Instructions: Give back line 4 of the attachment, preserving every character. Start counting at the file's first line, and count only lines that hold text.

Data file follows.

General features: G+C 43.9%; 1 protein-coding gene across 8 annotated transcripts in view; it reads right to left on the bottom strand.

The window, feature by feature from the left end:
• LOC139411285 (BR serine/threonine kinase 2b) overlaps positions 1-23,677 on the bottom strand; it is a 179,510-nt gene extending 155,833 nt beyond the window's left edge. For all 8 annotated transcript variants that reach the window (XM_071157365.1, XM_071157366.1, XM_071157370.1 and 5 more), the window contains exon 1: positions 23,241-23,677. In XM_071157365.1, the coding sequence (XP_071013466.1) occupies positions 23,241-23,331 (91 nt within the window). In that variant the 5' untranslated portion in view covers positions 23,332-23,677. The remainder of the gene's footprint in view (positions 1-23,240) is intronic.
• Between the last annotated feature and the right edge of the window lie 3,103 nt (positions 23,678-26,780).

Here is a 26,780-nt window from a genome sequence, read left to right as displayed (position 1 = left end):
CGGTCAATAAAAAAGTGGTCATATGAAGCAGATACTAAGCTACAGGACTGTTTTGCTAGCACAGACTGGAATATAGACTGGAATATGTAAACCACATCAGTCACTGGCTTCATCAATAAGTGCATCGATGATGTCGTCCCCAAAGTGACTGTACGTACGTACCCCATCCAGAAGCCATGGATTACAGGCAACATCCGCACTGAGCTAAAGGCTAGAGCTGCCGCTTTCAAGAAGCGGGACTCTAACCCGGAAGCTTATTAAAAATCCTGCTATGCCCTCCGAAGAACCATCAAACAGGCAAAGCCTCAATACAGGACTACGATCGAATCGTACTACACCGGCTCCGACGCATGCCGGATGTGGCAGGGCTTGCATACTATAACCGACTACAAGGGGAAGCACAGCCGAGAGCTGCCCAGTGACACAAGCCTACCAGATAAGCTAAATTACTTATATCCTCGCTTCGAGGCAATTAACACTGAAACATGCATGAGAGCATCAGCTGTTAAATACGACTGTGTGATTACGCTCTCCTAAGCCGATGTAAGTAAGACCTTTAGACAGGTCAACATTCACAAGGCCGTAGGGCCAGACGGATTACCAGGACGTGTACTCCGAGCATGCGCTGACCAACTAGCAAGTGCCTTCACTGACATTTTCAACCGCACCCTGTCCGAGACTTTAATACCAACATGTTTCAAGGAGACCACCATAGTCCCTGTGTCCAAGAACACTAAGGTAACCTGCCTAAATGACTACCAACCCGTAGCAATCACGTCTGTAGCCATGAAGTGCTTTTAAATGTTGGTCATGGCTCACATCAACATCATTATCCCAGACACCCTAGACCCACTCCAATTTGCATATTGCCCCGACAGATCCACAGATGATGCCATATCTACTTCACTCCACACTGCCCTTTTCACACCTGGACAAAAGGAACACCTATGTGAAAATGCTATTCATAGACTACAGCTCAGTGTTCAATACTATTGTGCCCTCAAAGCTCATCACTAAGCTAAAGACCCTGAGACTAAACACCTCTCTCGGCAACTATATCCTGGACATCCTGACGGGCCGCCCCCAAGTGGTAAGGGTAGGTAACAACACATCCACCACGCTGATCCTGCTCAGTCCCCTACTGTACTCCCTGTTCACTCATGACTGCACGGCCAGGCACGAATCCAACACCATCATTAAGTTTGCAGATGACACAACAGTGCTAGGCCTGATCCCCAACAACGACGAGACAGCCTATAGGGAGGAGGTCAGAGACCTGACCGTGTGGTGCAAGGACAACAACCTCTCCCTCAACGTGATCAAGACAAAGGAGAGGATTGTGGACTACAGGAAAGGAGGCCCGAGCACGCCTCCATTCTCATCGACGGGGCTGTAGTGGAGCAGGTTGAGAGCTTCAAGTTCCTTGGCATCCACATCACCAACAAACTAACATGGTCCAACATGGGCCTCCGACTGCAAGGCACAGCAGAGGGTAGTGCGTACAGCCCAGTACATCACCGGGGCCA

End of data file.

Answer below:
• Between the last annotated feature and the right edge of the window lie 3,103 nt (positions 23,678-26,780).